Technology is undeniably cool. Every day insane amounts of software, devices and apps are developed and spread with pathogenic intensity all over the world. We essentially gain superpowers to communicate, connect and collaborate at ridiculous scale.
But tech can also be our greatest source of distraction, time wasting and social anxiety. As we integrate it into our lives, we develop new habits and behaviours – not all of which are positive. So, how do you get the balance right?
Towards a healthy relationship with tech
You need to review your relationship with tech to ensure it’s still working in your favour. Constantly ask yourself whether your digital tools empower or distract you: How much time do you spend in your favourite apps? What value do they provide? Are you dependent on them?
To help you out, here are a few things our team realized about our tech:
We immediately turn to our phones when we’re bored
With an app for practically everything, smartphones are the one-device-to-rule-them-all and can even empower even the most powerless in society. But we use them so badly. When we encounter an existential hole, we plug it with our phones. Even when we're not drawn by a notification dopamine rush (ping!), we actively go looking for distraction instead of solving boredom creatively.
Developing this sort of attachment to our phones goes well beyond the boundaries of their productive value. You know you’re too dependent if you feel physically panicked when you accidentally leave your phone at home.
We spend way more time on low-value websites than we realize
What do you use the majority of your internet browsing activity actually doing? Do you know how much time you spend on research, reading news, seeking entertainment, visiting social sites, and shopping? Even when you’re working, how often do you turn to your browser and distract yourself?
You can find the answer to all of these by using an automatic digital time tracking app. It's super eye-opening – we found that some of us have established autopilot browsing behaviours where we routinely check a circuit of websites. Weirdly, we’ve come to see this activity as a ‘reward’ between periods of work, when it’s actually just mind-numbingly pointless and we hate ourselves for it.
Chat apps prey on our natural compulsion to be immediately available
Slack, Skype, Hangouts, WhatsApp – whatever you’re using, the expectation is to be constantly available and ready to respond. And psychologically we want to be; knowing you have an email waiting and not answering it requires immense willpower. We don’t want to let anybody down, and involvement gives us a great sense of usefulness and meaning. Regrettably, presence is also used to indicate productivity (if you answer a message immediately, you must be working).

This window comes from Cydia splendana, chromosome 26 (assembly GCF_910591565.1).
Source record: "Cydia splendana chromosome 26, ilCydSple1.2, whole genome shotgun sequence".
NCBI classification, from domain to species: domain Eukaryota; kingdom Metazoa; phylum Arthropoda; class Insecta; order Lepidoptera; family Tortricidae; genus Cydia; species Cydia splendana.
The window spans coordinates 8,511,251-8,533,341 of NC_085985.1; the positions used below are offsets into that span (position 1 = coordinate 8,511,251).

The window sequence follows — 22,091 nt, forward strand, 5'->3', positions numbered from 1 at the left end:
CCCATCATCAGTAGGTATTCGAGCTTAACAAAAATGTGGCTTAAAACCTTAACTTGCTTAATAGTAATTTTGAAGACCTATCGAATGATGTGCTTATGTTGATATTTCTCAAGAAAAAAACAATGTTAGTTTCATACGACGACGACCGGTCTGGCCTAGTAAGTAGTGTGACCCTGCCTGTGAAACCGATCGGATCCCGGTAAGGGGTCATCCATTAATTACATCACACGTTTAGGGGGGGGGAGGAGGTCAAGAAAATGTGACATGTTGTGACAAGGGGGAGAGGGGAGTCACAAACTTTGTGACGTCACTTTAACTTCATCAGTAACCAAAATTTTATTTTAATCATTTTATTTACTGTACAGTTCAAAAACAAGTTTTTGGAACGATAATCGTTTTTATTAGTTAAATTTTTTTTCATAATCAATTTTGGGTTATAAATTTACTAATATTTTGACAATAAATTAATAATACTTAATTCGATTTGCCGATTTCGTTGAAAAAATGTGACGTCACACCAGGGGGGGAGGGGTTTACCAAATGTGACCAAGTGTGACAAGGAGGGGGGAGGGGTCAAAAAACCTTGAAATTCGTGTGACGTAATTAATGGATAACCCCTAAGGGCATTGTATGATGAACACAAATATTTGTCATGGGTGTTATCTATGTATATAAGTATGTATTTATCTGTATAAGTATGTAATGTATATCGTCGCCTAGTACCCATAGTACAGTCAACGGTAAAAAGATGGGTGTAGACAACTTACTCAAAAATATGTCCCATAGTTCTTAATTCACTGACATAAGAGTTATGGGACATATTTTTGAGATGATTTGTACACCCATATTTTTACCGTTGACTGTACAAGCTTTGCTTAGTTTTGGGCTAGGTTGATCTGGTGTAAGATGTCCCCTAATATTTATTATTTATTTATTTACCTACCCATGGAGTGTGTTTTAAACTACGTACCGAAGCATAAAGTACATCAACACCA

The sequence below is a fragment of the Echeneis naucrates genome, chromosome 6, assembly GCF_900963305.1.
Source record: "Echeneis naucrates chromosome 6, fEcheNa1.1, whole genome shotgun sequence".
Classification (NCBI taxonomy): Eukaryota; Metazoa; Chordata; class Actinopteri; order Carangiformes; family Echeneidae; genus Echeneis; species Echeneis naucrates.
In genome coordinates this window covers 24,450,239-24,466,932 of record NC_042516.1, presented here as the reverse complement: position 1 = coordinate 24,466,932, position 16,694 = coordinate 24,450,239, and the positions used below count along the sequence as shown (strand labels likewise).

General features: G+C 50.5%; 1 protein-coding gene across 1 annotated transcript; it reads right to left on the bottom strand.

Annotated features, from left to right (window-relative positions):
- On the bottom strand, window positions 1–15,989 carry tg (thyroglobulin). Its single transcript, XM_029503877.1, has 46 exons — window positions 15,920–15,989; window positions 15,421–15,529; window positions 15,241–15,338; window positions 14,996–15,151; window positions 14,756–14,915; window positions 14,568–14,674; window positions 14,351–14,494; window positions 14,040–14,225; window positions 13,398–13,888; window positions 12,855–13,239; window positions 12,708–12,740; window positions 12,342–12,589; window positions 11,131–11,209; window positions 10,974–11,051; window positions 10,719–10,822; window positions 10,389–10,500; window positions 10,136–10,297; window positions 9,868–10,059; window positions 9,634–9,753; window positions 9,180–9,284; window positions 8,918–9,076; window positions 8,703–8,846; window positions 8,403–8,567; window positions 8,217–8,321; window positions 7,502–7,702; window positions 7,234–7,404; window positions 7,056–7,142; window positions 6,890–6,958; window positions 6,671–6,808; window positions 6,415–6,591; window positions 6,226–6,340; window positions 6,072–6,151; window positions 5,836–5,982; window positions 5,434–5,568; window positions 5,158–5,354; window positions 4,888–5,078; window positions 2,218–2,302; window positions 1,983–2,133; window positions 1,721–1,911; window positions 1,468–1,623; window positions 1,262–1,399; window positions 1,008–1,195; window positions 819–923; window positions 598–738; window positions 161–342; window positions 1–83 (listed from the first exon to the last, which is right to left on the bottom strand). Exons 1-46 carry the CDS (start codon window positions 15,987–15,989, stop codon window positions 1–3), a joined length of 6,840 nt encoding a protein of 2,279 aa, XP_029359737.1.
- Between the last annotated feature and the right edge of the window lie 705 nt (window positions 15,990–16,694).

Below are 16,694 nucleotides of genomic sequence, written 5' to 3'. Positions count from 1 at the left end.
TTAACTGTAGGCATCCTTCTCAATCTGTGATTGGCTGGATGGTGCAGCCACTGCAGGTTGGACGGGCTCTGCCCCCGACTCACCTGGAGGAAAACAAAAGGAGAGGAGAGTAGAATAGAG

We need to move beyond this, because we can’t focus on deep productive work when constantly managing interruptions. It’s ok to become unavailable – tell people when you can be contacted, snooze your notifications or completely disengage from chat for certain periods.
We’re still spending too much time on email
Email is still a black hole for productivity. A recent Canadian study suggested that we spend 33% of time reading and answering emails in the office, which is bonkers. So be ruthless: do you need notification emails for everything? Can you cut down on how often you check it? What can you unsubscribe from? We believe email should not be an activity in itself, and it’s definitely not the place for long, complex discussions.
Our team decided to adopt a blackout approach: we set each others’ expectations for when we'll respond, and strive to seek more effective channels for small questions. Often these questions can wait until weekly meetings, where other people can benefit from hearing them.
Social media can screw with our mental health
Social media can help you connect, plan events, share photos and send videos to people you love. But its ‘network’ structure also lends itself to collecting names of people you don’t really know. Their profiles often heavily manicure the truth to construct impossibly positive versions of life, which eat into your own insecurities and leave you feeling pretty crap; the rest of the world is riding elephants while you ride the subway.
Ask yourself what value you actually get from social media: are you a passive or active user? Does it fulfil your social scheduling and sharing needs? Are you happy when using it? How much time do you spend on it? Try going a week without to test your dependency; you may find you don’t miss out on anything at all.